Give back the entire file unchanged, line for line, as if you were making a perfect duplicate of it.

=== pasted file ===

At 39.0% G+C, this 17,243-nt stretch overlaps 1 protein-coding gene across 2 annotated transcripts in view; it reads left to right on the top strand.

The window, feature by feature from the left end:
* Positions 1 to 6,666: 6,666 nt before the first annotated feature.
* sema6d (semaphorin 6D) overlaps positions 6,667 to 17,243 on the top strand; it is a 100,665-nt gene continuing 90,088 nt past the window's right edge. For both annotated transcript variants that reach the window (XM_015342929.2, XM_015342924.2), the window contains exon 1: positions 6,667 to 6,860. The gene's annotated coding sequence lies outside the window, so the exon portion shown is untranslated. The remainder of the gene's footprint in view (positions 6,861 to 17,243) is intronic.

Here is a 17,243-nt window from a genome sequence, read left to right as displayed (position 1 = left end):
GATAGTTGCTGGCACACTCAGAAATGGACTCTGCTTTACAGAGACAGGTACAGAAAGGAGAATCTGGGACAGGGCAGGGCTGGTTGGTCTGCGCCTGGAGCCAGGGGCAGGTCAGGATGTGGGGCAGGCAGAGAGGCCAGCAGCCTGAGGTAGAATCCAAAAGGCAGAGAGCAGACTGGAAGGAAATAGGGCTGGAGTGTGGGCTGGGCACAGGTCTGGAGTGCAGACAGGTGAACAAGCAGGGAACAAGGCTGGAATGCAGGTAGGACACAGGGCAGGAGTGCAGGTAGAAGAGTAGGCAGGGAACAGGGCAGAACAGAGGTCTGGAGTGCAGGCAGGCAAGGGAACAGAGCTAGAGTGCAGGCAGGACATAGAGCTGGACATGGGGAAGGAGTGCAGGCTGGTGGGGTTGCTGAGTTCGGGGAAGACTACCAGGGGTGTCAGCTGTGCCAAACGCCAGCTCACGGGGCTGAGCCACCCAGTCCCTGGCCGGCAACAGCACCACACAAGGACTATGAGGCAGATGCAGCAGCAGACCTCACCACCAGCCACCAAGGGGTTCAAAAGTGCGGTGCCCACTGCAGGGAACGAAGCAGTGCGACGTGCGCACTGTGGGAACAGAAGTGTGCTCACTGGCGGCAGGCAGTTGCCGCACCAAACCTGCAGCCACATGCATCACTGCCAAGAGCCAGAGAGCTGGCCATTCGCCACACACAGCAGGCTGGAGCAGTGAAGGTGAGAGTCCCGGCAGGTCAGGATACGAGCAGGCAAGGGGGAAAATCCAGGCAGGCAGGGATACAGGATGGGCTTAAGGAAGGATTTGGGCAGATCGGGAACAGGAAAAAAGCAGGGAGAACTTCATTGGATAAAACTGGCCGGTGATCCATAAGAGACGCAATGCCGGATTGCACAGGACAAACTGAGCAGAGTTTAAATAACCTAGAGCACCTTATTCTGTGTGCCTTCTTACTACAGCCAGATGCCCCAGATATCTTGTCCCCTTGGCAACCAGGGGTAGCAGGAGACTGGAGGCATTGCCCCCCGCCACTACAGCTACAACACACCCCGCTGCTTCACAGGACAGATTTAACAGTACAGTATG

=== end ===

At 39.0% G+C, this 17,243-nt stretch overlaps 1 protein-coding gene across 2 annotated transcripts in view; it reads left to right on the top strand.

The window, feature by feature from the left end:
* Positions 1 to 6,666: 6,666 nt before the first annotated feature.
* sema6d (semaphorin 6D) overlaps positions 6,667 to 17,243 on the top strand; it is a 100,665-nt gene continuing 90,088 nt past the window's right edge. For both annotated transcript variants that reach the window (XM_015342929.2, XM_015342924.2), the window contains exon 1: positions 6,667 to 6,860. The gene's annotated coding sequence lies outside the window, so the exon portion shown is untranslated. The remainder of the gene's footprint in view (positions 6,861 to 17,243) is intronic.

Here is a 17,243-nt window from a genome sequence, read left to right as displayed (position 1 = left end):
GATAGTTGCTGGCACACTCAGAAATGGACTCTGCTTTACAGAGACAGGTACAGAAAGGAGAATCTGGGACAGGGCAGGGCTGGTTGGTCTGCGCCTGGAGCCAGGGGCAGGTCAGGATGTGGGGCAGGCAGAGAGGCCAGCAGCCTGAGGTAGAATCCAAAAGGCAGAGAGCAGACTGGAAGGAAATAGGGCTGGAGTGTGGGCTGGGCACAGGTCTGGAGTGCAGACAGGTGAACAAGCAGGGAACAAGGCTGGAATGCAGGTAGGACACAGGGCAGGAGTGCAGGTAGAAGAGTAGGCAGGGAACAGGGCAGAACAGAGGTCTGGAGTGCAGGCAGGCAAGGGAACAGAGCTAGAGTGCAGGCAGGACATAGAGCTGGACATGGGGAAGGAGTGCAGGCTGGTGGGGTTGCTGAGTTCGGGGAAGACTACCAGGGGTGTCAGCTGTGCCAAACGCCAGCTCACGGGGCTGAGCCACCCAGTCCCTGGCCGGCAACAGCACCACACAAGGACTATGAGGCAGATGCAGCAGCAGACCTCACCACCAGCCACCAAGGGGTTCAAAAGTGCGGTGCCCACTGCAGGGAACGAAGCAGTGCGACGTGCGCACTGTGGGAACAGAAGTGTGCTCACTGGCGGCAGGCAGTTGCCGCACCAAACCTGCAGCCACATGCATCACTGCCAAGAGCCAGAGAGCTGGCCATTCGCCACACACAGCAGGCTGGAGCAGTGAAGGTGAGAGTCCCGGCAGGTCAGGATACGAGCAGGCAAGGGGGAAAATCCAGGCAGGCAGGGATACAGGATGGGCTTAAGGAAGGATTTGGGCAGATCGGGAACAGGAAAAAAGCAGGGAGAACTTCATTGGATAAAACTGGCCGGTGATCCATAAGAGACGCAATGCCGGATTGCACAGGACAAACTGAGCAGAGTTTAAATAACCTAGAGCACCTTATTCTGTGTGCCTTCTTACTACAGCCAGATGCCCCAGATATCTTGTCCCCTTGGCAACCAGGGGTAGCAGGAGACTGGAGGCATTGCCCCCCGCCACTACAGCTACAACACACCCCGCTGCTTCACAGGACAGATTTAACAGTACAGTATG